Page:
The CGCS on Christian Hospitality (Keelan Cook)

Every Wednesday morning we highlight the writing and work of the folks in the Center for Great Commission Studies. Recently, Keelan Cook, the Urban Resource Coordinator for the CGCS and PhD student at SEBTS, wrote about holiday hospitality and the Christian mission.

Here’s an excerpt:

Throughout the Old Testament, the people of God were commanded to welcome the sojourner (think Deut 10:19). The New Testament does not ease up on the issue either. Instead, the kingdom of God is radically inclusive, making no distinction between peoples. One need look no further than Jesus’ parable of the good samaritan (Luke 10) for a proper understanding of loving your neighbor. . . . Hospitality opens doors. Sharing a meal is more than a way into people’s homes, it is a way into their hearts.

Read the full post here.

CGCS: Ethnolinguistics and the Great Commission

On Wednesday mornings we highlight the work of Southeastern’s Center for Great Commission Studies. A few weeks ago, Keelan Cook wrote about the importance of ethnolinguistics in the church’s efforts to obey the great commission. He offers a helpful definition we thought our readers ought to see. 

Here’s an excerpt:

Ethnolinguistics deals with both language and culture. . . . 

 

Understanding the way people groups break down helps us do missions. If we can understand the way that the peoples of the world gather and identify themselves, then we are better at the task of sharing the gospel with them. We can do proclamation in their language and in their cultural way of seeing the world.

Read the full post here.

The CGCS: No Free Lunches

Wednesday mornings at Between the Times are dedicated to highlighting the work and writing of the Drummond Center for Great Commission Studies at Southeastern. This week we share a post by Keelan Cook (@keelancook), a PhD student in Biblical Studies at Southeastern. Keelan writes about the how churches can provide help that really helps as they plan and go on mission trips. This is the second of two posts.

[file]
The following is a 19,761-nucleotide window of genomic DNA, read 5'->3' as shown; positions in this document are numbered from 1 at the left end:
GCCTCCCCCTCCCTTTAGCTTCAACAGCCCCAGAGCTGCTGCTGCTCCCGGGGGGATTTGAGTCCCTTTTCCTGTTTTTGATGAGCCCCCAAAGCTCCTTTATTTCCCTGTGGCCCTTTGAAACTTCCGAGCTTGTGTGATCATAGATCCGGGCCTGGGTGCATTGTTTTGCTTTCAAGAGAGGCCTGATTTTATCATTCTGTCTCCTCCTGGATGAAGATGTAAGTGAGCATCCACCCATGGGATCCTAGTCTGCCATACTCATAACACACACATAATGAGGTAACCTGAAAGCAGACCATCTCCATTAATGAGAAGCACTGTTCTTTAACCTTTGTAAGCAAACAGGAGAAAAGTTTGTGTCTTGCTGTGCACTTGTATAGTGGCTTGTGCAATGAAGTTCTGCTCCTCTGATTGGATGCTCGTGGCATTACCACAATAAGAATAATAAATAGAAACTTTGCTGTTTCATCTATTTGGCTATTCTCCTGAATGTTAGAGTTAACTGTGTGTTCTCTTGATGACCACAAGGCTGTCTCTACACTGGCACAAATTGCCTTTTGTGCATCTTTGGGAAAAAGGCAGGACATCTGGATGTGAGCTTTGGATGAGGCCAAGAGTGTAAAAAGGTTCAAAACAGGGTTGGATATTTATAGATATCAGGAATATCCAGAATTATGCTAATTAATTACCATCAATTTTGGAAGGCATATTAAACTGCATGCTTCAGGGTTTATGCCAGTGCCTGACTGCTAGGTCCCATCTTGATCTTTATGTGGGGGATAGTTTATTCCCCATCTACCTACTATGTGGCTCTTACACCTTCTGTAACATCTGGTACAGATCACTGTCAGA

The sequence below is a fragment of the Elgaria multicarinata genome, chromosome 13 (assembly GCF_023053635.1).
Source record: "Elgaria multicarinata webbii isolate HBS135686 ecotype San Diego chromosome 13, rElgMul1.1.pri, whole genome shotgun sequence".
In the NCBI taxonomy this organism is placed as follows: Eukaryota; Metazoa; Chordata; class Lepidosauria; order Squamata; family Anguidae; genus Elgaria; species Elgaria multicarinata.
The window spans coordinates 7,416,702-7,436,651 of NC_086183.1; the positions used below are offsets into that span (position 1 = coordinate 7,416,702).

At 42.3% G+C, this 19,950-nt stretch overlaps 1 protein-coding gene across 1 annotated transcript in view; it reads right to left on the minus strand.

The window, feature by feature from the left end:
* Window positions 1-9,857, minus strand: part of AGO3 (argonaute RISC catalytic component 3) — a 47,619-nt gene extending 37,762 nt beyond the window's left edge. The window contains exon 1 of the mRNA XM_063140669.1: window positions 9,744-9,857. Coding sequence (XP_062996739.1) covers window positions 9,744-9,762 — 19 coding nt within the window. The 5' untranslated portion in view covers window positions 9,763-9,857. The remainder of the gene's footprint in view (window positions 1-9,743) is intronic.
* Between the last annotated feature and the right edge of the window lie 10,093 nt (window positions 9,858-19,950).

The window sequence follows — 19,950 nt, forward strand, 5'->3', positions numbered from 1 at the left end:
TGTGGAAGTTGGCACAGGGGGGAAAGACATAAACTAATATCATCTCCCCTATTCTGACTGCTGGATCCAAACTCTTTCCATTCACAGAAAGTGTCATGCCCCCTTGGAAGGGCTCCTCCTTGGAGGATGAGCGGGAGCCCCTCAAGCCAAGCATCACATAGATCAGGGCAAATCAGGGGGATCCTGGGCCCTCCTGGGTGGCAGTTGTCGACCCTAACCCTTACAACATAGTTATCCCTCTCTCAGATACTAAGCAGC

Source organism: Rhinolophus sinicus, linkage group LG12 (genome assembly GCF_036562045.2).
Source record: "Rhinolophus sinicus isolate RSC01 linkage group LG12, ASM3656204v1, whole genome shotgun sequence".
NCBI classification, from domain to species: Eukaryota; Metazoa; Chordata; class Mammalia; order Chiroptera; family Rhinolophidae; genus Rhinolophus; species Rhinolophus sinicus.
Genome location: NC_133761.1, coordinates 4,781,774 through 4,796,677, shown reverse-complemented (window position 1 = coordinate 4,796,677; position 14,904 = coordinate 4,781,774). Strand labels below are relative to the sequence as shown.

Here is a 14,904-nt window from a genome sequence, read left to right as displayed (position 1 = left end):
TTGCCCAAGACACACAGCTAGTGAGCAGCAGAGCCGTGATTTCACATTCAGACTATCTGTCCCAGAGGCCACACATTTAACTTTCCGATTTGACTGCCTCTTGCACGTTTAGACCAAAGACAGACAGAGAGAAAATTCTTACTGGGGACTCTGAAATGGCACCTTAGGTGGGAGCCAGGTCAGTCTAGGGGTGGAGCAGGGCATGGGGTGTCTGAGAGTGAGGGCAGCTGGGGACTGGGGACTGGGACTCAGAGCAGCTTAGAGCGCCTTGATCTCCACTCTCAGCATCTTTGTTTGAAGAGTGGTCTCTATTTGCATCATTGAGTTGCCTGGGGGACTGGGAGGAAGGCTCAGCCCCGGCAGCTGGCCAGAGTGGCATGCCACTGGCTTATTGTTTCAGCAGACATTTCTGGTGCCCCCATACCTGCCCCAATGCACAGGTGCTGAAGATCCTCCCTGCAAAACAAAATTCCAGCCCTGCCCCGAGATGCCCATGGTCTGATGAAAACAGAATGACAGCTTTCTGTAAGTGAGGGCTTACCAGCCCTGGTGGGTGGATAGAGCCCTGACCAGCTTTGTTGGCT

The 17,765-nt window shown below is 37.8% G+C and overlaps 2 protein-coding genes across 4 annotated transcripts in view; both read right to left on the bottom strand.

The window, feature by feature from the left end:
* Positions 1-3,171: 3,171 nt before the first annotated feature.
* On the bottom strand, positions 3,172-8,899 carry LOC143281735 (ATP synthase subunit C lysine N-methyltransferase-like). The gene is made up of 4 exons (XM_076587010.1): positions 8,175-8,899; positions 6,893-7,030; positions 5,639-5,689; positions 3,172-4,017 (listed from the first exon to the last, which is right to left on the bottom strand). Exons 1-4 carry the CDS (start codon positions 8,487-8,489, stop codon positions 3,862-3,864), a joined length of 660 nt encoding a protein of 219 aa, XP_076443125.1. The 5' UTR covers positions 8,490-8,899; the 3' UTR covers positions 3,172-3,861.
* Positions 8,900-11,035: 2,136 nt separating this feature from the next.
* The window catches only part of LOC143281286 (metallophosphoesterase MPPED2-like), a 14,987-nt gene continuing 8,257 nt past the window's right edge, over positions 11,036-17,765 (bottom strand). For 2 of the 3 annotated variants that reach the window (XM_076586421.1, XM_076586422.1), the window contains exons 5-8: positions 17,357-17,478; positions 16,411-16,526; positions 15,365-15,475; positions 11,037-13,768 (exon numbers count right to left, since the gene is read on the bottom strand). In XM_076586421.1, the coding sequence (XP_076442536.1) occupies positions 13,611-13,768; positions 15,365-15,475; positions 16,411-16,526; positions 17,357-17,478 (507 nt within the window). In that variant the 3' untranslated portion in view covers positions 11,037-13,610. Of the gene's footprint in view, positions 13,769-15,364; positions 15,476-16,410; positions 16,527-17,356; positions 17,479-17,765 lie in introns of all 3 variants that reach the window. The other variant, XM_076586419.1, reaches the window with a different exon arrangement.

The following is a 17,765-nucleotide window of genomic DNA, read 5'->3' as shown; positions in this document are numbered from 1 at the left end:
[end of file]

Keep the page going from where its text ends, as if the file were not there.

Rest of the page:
Here’s an excerpt:

Will this trip position these people to do better later… when we’re not there? Sure, what you do in that two weeks may help them a ton, during that two weeks. However, we must make sure that we do not create an unsustainable system for the people we try to help. I have heard of American churches building whole conference centers out in the bush and building them in such a way that they cannot be maintained. The local churches have neither the money nor the expertise to run such a facility, and it becomes a burden instead of a help. Bigger is not always better. Instead, a good trip will do something that can be carried on after they leave. Perhaps it is training in a skill that can be sustained.

Read the full post here, and the first post here.